The original S-38 required manually pumping up the landing gear one leg at a time. Schrade's airplane has an electric hydraulic pump that results in a quaint ritual involving selector handles, locking valves, and pump switches. Although this requires less physical effort, the legs still come up very slowly and one at a time.

Raising the landing gear does not reduce drag. It simply raises the wheels and places them flush with the bottoms of the lower wings to get them out of the way for water operations. For land operations only, performance does not suffer if the wheels are left down, but the purist raises them anyway because he knows that the airplane looks better that way.

Schrade thankfully provides pilots with Telex noise-canceling headsets. Otherwise, the noise and vibration of the Amphibion would be fatiguing. I cannot begin to imagine how Martin and Osa Johnson endured such lengthy journeys in an S-38 without hearing protection. One can only wonder how the Johnsons avoided becoming stone deaf, like the rabbits that dwell between the runways at Los Angeles International Airport.

At 27 inches and 1,900 rpm at 6,000 feet, the S-38 cruises at 90 knots while consuming 46 gallons per hour. Total fuel capacity of the four tanks (all in the upper wing) is 340 gallons. Maximum-allowable gross weight is 10,480 pounds.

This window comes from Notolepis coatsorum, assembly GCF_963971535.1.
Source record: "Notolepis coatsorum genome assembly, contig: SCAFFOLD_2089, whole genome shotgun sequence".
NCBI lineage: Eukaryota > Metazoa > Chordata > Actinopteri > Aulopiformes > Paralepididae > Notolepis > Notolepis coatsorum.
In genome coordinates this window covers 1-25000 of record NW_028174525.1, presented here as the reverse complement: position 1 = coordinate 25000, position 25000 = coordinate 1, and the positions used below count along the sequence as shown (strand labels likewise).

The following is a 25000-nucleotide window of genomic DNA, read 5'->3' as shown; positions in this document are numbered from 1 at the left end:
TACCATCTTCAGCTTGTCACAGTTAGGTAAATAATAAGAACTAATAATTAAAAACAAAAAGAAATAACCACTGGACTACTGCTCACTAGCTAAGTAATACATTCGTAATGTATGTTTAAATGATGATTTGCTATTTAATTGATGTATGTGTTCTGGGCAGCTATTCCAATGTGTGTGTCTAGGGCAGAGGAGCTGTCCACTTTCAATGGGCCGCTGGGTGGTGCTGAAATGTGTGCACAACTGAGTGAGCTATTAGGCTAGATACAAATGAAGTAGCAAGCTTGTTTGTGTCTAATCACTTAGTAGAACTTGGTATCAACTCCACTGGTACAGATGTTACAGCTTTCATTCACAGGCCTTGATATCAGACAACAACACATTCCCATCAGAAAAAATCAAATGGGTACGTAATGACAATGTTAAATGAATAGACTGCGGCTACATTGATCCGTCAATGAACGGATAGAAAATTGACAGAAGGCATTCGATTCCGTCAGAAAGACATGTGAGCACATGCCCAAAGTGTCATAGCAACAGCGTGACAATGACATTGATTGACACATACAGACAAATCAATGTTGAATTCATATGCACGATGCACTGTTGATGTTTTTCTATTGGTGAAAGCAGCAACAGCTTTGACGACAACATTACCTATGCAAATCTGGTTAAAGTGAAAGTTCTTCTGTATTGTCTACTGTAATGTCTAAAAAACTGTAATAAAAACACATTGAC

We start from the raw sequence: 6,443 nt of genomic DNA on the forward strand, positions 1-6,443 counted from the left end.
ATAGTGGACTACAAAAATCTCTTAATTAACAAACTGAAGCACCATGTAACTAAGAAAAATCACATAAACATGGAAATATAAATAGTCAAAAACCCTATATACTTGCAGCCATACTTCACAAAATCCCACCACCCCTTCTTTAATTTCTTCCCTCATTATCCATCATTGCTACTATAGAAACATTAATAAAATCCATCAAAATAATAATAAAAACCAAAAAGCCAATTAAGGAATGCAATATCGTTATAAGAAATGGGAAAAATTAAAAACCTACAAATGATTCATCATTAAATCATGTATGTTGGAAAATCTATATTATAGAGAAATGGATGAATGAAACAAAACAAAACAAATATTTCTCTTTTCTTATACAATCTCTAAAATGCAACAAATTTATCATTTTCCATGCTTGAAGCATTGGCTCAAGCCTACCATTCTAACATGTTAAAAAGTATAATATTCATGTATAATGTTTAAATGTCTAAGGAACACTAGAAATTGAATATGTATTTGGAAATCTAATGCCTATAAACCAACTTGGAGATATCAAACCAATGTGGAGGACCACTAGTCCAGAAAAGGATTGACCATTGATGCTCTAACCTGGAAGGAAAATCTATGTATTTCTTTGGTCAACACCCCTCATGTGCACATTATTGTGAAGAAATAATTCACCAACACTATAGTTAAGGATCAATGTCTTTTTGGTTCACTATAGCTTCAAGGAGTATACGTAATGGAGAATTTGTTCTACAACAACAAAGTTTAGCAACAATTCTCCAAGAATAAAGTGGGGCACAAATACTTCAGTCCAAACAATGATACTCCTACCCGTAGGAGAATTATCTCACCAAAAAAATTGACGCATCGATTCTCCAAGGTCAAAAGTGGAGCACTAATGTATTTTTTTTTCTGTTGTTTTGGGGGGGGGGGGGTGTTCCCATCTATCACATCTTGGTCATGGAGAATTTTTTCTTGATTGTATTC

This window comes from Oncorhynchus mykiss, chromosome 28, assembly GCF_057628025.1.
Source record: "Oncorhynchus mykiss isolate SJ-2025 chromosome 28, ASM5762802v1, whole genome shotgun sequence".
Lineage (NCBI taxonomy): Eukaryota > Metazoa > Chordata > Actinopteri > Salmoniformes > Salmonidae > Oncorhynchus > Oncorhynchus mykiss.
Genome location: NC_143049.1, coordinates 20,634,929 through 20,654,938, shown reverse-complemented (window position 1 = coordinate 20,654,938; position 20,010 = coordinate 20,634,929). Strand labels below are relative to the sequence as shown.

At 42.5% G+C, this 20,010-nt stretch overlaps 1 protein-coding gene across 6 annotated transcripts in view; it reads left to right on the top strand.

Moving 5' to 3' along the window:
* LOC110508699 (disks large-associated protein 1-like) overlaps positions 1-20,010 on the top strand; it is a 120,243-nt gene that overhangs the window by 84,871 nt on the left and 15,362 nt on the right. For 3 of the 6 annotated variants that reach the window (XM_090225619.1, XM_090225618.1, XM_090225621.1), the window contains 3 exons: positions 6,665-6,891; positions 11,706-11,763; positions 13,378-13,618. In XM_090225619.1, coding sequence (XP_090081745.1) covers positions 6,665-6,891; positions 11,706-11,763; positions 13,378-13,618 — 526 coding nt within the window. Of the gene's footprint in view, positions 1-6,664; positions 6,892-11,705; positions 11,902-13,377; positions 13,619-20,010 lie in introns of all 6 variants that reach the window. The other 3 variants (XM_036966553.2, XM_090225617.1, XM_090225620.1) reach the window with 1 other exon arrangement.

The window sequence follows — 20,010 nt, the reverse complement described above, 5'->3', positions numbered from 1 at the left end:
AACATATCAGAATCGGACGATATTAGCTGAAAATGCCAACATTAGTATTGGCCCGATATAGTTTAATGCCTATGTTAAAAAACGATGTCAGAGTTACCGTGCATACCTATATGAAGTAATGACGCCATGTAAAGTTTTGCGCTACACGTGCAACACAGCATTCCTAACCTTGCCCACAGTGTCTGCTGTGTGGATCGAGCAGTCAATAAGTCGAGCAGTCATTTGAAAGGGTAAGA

The airplane is heavily damped in roll, has poor roll response, requires effort to maneuver, and is a handful in turbulence. It also has neutral lateral stability, which means that you cannot pick up a wing with rudder. One can only imagine the physical effort required to fly an S-38 through and near the intertropical convergence zone of central Africa. The airplane is undoubtedly challenging during takeoffs and landings in gusty crosswinds.

Conversely, pitch forces are relatively light. The nose hunts noticeably about the yaw axis even during mild turbulence, a characteristic probably caused by the long bow.

Coping with an engine failure is a no-brainer because the engines are so close to the aircraft centerline. Very little rudder is required to keep the Sikorsky on an even keel even during low-speed climbs with the "good" engine developing maximum power. Engine-out climb performance at heavy weights, however, is virtually nil, even with a feathered propeller.